In Season: Burgundy Room

  • Will Shilling photo
By Columbus Alive
From the In Season: Burgundy Room edition

March Madness brings April showers and April showers bring ... springtime menus! Thus restaurants that actually bother to acknowledge the world's turning are themselves turning to warmer-weather fare. In other words, it's a great time to scan for asparagus, peas and ramps in high-achieving local eateries.

I found all these things and more morel mushrooms than I had a right to eat at the price on the Burgundy Room's just-released list of seasonal gems. And every hot-off-the-press dish I sampled at this smart, wine-centric Short Norther delivered full-throttle flavors and is easily recommended. Some are even outstanding bargains, especially if you eat them (as I did) at the bar during happy hour, when tabs are slashed - slashed, I say! - in half. (The still-reasonable prices given below are undiscounted.)

A B-Room new addition that quickly drew my attention was their Asparagus Consomme ($6.50). It was a beefy-flavored broth with a blast of black pepper that held toothsome chunks of asparagus and a mini-treasure of morel mushroom pieces. Though I didn't pick up much of the menu-promised local ramps, I didn't much care owing to the lavish splurge of wonderful fungus.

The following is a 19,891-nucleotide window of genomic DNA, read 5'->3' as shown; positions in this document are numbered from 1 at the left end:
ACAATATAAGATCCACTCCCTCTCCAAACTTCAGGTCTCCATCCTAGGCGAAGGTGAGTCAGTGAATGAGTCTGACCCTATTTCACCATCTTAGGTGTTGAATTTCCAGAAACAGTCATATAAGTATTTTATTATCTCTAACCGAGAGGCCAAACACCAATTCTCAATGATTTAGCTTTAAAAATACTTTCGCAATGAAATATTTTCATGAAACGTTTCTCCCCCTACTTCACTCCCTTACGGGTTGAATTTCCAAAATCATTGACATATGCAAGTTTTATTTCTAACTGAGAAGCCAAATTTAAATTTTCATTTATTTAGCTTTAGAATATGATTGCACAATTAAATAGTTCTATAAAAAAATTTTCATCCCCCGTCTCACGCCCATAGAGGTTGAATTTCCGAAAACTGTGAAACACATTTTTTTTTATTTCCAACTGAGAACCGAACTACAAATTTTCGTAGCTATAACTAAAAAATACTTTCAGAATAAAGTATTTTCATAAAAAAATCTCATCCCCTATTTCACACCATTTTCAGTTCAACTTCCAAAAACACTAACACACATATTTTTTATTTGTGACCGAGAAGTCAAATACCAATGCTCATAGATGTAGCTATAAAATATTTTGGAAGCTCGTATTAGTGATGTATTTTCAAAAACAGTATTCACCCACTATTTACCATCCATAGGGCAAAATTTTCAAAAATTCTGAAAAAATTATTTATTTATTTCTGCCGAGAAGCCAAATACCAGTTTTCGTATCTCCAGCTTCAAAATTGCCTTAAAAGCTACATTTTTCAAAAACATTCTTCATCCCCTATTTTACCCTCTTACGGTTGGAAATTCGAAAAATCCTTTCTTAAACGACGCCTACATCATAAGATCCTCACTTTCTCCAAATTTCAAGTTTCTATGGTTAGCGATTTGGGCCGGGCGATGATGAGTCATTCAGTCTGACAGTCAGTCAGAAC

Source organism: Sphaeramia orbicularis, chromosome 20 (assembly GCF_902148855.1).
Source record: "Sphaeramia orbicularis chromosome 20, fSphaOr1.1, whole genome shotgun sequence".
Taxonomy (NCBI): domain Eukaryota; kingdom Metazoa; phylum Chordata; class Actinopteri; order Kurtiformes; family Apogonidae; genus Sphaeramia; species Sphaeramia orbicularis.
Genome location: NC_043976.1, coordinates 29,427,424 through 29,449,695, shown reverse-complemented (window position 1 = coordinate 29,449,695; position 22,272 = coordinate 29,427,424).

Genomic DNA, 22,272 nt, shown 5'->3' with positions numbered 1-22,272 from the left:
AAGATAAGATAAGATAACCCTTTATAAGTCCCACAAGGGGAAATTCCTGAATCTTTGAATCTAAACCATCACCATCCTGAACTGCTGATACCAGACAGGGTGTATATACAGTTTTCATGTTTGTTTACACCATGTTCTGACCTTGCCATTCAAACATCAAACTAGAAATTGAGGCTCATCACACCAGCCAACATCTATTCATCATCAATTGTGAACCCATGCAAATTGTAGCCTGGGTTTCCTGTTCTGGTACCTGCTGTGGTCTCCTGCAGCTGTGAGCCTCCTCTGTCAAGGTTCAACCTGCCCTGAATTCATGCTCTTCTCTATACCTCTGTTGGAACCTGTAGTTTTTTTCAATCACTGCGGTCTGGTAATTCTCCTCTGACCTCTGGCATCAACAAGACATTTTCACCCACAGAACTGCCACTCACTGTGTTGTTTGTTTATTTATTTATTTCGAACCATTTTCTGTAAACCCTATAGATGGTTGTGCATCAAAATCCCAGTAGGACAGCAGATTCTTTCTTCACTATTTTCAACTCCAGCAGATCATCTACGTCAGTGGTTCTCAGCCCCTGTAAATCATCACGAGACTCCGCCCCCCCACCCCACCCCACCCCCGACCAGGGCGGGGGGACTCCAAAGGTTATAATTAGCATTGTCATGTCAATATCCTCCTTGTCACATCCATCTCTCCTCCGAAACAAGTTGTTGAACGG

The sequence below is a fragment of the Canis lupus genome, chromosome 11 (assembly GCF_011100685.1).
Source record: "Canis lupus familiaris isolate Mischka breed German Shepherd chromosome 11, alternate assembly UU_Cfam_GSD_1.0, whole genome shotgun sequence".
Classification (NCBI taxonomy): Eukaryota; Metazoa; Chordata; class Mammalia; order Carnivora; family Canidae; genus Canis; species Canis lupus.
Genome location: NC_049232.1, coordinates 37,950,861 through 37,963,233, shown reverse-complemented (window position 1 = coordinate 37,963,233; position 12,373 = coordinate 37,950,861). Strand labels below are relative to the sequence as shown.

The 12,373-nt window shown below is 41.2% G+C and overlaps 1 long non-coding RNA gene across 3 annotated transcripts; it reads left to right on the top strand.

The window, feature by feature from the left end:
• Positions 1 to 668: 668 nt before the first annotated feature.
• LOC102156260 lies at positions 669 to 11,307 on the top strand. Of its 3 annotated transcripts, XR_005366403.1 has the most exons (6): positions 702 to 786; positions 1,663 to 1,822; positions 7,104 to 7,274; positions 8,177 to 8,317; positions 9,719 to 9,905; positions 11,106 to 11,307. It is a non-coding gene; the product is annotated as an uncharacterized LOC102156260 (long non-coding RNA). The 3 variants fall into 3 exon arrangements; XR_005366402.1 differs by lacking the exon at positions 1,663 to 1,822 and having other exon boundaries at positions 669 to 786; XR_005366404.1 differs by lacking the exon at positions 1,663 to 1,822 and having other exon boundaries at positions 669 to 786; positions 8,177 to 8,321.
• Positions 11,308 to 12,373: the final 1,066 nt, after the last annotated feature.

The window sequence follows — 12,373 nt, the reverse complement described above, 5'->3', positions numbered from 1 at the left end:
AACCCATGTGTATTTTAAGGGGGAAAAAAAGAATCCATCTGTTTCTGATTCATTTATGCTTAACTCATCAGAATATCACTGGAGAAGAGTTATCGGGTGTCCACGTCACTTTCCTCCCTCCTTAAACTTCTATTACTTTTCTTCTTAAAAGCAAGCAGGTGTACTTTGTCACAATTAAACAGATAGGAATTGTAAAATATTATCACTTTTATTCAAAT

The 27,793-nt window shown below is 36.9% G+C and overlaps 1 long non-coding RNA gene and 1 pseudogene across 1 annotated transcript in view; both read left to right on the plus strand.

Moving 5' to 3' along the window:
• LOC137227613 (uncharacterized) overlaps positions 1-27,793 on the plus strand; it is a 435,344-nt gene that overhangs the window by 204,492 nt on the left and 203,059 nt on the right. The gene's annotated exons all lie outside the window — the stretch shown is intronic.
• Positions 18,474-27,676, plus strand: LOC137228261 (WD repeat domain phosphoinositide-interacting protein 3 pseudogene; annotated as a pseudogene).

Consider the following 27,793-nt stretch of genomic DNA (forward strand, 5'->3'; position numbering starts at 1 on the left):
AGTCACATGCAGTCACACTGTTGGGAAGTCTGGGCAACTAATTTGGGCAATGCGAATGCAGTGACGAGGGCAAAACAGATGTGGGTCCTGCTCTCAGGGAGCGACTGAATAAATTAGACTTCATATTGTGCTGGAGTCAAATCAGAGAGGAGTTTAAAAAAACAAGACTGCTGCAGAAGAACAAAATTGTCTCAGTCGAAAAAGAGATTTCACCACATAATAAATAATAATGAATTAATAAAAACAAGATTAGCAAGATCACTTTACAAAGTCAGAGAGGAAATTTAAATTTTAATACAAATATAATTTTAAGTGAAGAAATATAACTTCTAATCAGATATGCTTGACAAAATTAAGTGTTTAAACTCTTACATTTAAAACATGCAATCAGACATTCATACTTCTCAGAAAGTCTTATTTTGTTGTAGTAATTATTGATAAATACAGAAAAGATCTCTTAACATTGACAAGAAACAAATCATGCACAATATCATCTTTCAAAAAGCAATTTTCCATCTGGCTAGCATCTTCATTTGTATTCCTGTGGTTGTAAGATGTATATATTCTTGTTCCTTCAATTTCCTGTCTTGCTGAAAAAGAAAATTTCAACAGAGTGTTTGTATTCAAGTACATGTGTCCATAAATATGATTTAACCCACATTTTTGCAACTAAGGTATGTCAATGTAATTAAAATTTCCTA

Four big ravioli stuffed with smoked mozzarella ($10 - with a ricotta-like texture and basil grace notes) were topped with a terrific and colorful al dente little saute of chopped asparagus, cute fun-sized pattypan squash, baby zucchini and threads of radicchio. Making the dish really sing was an underlying rich and buttery madeira wine sauce.

The herb-roasted Half-Cornish Hen ($9) was a particularly excellent deal. Its tender and succulent meat was showcased by a crispy, herb-crusted skin. Gilding the lily were more of those magnificent woodsy morels, a sprinkling of sweet peas and a rich "onion jus."

A single Pan-Seared Scallop ($10) was perfectly singed and perched atop a marvelous mound of collard greens and a meaty hoppin' John (a black-eyed peas and rice melange). Delivering a righteous bang of tang was its Tabasco butter sauce.

Yet another unqualified new-menu winner was the Hickory Smoked Beef Brisket ($9). Sort of a small plate of backyard barbecue with a gussying-up Mexican spin, it had a mole-like Guajillo chile sauce, a slaw made with cilantro and stubby strands of cabbage, a slightly sweet potato pancake and tender, juicy, low-and-slow-cooked, smoke-scented brisket.